The longstanding crisis of Syrian refugees fleeing the excruciating violence that has consumed their country collided in the streets of Paris with the security crisis posed by Islamist terrorists. No, that’s not quite right. None of the terrorists was a refugee. Nearly all, if not all, were French or Belgian nationals and some second-generation immigrants from the Mideast. It was not in the world of facts, but in the world of fears, that the two crises collided.
Excerpt from National Catholic Reporter Editorial- read more
After the Paris attacks, the president of France said his country will take in 30,000 more Syrian refugees. Our House voted 289-137 to effectively shut down the U.S. refugee program indefinitely.
I better not drive to the store, to church or to work.” After all, 29,000 Minnesotans a year are injured in car crashes.
“I better not let my child play at the playground.” After all, more than 200,000 U.S. children a year are injured at playgrounds.
This is a person paralyzed by fear.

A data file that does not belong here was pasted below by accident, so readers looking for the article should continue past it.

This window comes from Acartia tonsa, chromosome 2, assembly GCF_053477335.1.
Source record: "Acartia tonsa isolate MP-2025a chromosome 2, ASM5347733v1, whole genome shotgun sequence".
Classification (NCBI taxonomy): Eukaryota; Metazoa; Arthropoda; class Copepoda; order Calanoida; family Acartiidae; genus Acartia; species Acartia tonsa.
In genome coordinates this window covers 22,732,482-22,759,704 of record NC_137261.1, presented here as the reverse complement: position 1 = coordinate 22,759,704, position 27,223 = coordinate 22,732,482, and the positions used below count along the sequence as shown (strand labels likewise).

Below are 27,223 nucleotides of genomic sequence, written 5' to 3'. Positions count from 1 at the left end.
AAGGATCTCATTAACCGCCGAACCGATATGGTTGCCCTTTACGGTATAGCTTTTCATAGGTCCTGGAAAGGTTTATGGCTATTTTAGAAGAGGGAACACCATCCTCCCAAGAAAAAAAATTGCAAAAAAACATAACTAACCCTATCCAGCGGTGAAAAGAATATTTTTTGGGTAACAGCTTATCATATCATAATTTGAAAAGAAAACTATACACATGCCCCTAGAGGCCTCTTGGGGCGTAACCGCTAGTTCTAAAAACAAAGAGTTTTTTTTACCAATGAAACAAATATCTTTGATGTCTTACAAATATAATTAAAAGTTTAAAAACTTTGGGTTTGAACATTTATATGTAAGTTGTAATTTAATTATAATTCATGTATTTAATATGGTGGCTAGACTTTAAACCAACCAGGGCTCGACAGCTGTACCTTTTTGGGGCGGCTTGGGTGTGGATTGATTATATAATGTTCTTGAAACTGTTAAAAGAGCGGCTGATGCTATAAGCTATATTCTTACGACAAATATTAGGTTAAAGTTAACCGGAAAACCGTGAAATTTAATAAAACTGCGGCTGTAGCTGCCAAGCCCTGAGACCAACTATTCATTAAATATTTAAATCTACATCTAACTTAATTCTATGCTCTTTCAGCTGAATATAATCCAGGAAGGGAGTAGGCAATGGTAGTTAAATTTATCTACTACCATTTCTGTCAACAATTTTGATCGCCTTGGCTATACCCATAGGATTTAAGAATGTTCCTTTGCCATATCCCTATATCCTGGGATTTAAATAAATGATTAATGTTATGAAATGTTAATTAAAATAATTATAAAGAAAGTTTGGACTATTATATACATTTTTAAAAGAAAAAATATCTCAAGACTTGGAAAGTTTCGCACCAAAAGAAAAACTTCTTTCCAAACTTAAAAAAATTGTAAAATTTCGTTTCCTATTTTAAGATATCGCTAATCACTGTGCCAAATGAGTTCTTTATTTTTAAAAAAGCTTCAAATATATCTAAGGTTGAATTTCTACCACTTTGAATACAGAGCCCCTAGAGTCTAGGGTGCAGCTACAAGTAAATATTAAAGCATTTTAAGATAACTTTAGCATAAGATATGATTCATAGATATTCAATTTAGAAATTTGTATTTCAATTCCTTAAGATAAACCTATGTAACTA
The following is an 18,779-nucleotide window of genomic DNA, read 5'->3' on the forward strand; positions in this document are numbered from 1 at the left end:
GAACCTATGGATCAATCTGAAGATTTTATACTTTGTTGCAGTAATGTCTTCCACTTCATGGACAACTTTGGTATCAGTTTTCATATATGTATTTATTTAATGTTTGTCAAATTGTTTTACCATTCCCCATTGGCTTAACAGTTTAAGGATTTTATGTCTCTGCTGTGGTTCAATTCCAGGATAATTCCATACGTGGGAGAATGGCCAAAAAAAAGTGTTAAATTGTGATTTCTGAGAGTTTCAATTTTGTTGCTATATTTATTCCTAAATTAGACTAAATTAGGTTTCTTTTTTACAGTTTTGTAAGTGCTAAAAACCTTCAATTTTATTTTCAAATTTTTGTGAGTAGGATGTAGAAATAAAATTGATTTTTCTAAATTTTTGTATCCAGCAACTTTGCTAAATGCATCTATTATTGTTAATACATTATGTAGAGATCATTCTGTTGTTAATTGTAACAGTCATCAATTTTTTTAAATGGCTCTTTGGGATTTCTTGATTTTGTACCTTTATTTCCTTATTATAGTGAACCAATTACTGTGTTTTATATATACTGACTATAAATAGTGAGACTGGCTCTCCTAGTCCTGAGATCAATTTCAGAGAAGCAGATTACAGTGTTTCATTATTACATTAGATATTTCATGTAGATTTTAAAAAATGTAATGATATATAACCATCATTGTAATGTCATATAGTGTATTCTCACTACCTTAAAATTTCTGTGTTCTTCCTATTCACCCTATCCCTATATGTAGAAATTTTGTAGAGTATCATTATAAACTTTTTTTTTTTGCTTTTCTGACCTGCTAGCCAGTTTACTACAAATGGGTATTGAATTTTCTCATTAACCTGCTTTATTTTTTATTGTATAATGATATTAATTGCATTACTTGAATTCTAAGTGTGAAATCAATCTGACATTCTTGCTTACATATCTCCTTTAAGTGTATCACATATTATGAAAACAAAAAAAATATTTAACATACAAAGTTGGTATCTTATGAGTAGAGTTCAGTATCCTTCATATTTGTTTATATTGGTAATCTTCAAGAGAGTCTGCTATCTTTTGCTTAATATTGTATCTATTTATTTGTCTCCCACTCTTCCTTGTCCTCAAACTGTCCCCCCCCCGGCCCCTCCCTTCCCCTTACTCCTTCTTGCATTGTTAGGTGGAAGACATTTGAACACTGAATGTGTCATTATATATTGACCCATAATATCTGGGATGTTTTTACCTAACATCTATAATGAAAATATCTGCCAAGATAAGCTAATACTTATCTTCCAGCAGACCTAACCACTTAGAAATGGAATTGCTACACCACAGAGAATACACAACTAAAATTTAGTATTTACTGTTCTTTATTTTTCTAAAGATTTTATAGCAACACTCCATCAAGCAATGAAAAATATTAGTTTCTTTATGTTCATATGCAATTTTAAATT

Excerpt from Pia Lopez’s article in the SC Times- Read more.
The Middle East has had problems for what seems like an eternity now. Ever since I was born they’ve had problems that they, nor the world as a whole, can fix. The people there have to go everyday with the worry of “will I be killed today?”
European countries made room for immigrants when immigration from the Middle East first started to happen a few months ago, but then decided that they couldn’t take in any more people. There were, and still are thousands of people fleeing their home countries trying to get to safety, but they are being turned away from the golden land of opportunities that they gave up everything for.
How could these countries do this? From my perspective, I can see how overcrowding becomes a problem and there aren’t enough resources to go around. I understand that even these well established first world countries can’t care for a sudden rush of millions of additional people.
Excerpt from Emily Lorenz’s article in The Courier